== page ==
Nurses often encounter patients and families at their darkest moments. That was certainly the case for the Barnes family, whose son, Patrick, passed away in 1999 at the age of 33 from idiopathic thrombocytopenic purpura (ITP), an autoimmune disease.
Patrick's father, Mark, and stepmother, Bonnie, were able to spend his eight weeks of hospitalization with him and his wife, Tena, since they were retired at the time.
Although the Barnes family expected Patrick to receive a high level of clinical care, they were particularly impressed by the nurses' compassion. They turned their grief and appreciation for Patrick's nurses into a mission of love that continues to honor them both - the DAISY Foundation, which recognizes nurses who provide extraordinarily compassionate and skillful care.
"Even when he was completely sedated, they touched him and spoke to him," Bonnie said. "We were blown away by the care he received in the hospital. We kept talking about how wonderful his nurses were with their compassion and sensitivity to Patrick and everyone in the family," she added. "We were pretty sure that this wasn't unique to these nurses."
Just a few days after Patrick passed away, the family began to talk about how to help fill the hole in their lives. Bonnie and Mark put their retirement on hold and, along with Tena (now Tena Barnes Carraher), started the DAISY Foundation to keep Patrick's spirit alive and to thank nurses. The name DAISY, which stands for diseases attacking the immune system, was Tena's idea.
Anyone who experiences or observes extraordinary skill and compassion on the part of a nurse can nominate him or her for a DAISY Foundation award. This includes co-workers, patients, families and doctors. Winners receive recognition that includes a certificate, pin, and a unique hand-carved stone sculpture, "A Healer's Touch."
While the original goal was to celebrate nurses from 10 hospitals, the program has grown far beyond what they could possibly have imagined. After nearly 20 years, the DAISY Foundation has relationships with about 3,650 health care facilities and schools of nursing. The organization operates in every state as well as in 21 other countries and has honored about 120,000 nurses.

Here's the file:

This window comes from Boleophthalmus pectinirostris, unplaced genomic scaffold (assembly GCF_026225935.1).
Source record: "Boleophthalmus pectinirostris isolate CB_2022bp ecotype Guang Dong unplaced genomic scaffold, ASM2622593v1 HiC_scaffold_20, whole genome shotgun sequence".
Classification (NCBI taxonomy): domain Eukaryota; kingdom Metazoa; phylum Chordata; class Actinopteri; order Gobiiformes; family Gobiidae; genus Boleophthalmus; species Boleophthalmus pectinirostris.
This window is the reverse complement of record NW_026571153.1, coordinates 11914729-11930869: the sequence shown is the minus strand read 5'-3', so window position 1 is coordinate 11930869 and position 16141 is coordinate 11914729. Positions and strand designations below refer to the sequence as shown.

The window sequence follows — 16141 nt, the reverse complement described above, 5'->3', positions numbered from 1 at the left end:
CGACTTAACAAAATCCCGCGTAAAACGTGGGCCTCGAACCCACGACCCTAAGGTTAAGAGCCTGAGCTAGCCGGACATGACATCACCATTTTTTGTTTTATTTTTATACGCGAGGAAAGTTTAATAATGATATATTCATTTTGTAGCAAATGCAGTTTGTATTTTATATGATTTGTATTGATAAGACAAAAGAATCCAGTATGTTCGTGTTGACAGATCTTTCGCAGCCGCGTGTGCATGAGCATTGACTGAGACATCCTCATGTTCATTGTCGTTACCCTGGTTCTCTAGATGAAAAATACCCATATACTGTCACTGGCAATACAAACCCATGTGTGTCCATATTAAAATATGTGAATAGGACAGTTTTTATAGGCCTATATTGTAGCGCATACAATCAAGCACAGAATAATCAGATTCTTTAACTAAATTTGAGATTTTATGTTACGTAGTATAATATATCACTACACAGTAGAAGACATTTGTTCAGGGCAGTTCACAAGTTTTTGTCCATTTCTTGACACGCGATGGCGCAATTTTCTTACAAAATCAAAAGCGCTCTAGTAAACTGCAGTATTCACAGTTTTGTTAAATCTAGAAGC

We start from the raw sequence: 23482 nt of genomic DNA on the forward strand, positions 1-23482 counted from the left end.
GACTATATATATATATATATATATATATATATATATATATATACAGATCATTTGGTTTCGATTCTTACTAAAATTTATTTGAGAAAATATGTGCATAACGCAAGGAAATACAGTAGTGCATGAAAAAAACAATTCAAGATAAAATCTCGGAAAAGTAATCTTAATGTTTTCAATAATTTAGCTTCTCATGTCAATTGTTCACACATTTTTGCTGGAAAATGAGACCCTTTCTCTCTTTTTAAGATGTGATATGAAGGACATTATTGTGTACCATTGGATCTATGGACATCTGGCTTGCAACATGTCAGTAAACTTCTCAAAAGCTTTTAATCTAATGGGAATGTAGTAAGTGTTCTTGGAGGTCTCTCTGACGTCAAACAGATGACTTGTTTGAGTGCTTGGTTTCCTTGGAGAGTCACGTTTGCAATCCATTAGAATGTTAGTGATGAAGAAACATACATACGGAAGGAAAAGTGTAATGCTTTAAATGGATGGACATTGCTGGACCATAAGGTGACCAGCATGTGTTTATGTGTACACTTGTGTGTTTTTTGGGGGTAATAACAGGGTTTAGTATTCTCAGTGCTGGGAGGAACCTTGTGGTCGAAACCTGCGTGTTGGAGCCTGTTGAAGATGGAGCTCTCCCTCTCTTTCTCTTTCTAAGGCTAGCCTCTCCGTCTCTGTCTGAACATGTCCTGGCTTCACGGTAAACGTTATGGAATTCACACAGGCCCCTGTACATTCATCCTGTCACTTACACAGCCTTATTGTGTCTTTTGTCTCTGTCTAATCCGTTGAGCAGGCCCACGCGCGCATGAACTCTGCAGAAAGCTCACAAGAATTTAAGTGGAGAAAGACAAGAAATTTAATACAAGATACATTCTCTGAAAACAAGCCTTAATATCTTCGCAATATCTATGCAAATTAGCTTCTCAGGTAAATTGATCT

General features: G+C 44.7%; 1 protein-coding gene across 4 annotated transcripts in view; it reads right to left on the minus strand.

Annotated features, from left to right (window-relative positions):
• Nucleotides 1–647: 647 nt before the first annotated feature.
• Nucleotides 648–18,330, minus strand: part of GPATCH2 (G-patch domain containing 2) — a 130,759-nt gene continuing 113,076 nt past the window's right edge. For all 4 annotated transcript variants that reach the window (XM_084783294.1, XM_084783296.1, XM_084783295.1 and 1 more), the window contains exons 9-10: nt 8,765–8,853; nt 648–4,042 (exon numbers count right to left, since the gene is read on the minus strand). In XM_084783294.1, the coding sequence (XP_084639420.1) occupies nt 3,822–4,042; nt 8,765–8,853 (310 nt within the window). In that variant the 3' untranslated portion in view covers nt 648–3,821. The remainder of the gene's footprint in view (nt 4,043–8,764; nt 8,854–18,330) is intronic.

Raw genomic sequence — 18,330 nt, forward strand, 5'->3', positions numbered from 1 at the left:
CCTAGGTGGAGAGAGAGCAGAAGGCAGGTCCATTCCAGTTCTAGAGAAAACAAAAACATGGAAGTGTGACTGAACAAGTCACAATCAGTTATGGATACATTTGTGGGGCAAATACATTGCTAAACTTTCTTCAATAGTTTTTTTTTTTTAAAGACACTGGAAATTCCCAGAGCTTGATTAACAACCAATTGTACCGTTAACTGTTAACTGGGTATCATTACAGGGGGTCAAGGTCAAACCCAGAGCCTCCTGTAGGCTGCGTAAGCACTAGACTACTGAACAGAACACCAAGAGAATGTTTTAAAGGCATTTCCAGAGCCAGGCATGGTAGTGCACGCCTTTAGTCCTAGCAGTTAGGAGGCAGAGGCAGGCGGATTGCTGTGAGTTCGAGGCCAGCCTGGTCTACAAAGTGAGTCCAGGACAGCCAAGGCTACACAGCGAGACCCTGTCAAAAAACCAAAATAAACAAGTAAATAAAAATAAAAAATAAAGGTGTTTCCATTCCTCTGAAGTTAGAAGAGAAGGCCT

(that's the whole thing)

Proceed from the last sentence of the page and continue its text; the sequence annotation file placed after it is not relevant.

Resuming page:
And with their retirement now nowhere in sight, Bonnie and Mark serve as full-time volunteers with the DAISY Foundation's staff. Tena serves as the non-profit's co-founder and vice president.
"It's a real labor of love," Bonnie said.
The following are a few of the DAISY award recipients from the Atlanta area:
Sarah Juhasz - PICU nurse at Children's Healthcare of Atlanta: Scottish Rite, Egleston and Hughes Spaulding, Atlanta
Juhasz had a young patient who was struggling with hair loss during chemotherapy, so she let the patient give her a Rod Stewart-style haircut. She then shaved her head bald, telling her patient that they would grow their hair back together. As a result, her patient took off the hat she'd been wearing since her treatment began.
Andrew Johnson - Medical intensive care unit nurse, Grady Health System, Grady Memorial Hospital
A patient's sister credits Johnson with saving her sister's life. When the patient's breathing started to decline rapidly, he jumped into action to increase her oxygen, get assistance from the respiratory therapist, contact the doctors, place the respiratory mask on his patient and manually help her breathe. "It is my belief that without his actions, my sister would not be here today. His dedication is truly unwavering," the patient's sister wrote in Johnson's nomination. "Nurses are truly unsung heroes who should be recognized if they are anything like our Nurse Hero Andrew Johnson."
Cheryl Kuhn - Pediatrics nurse, Children's Healthcare of Atlanta
A parent recommended Kuhn for this award, describing her as "kind, caring, compassionate and so very understanding." She switched shifts with another nurse so she could be with the family as they removed their daughter's life support and she shared with them that she had also had to make the decision to discontinue life support for her own disabled son years earlier. "She is truly a blessing to not only me and my family but also to CHOA," the parent wrote in Kuhn's nomination.
Alex Langley - Surgical ICU charge nurse, Atlanta VA Medical Center, Decatur
Langley cared for a patient who had two surgeries on one day, and the patient's wife described him as "extremely helpful, competent and proactive in the care of my husband." He took care of the family's needs, from offering to assist the patient in walking on a day when there was no physical therapy to moving him to a new unit. Langley was also described as "a role model of a compassionate, caring nurse that makes sure things get done for the patient."
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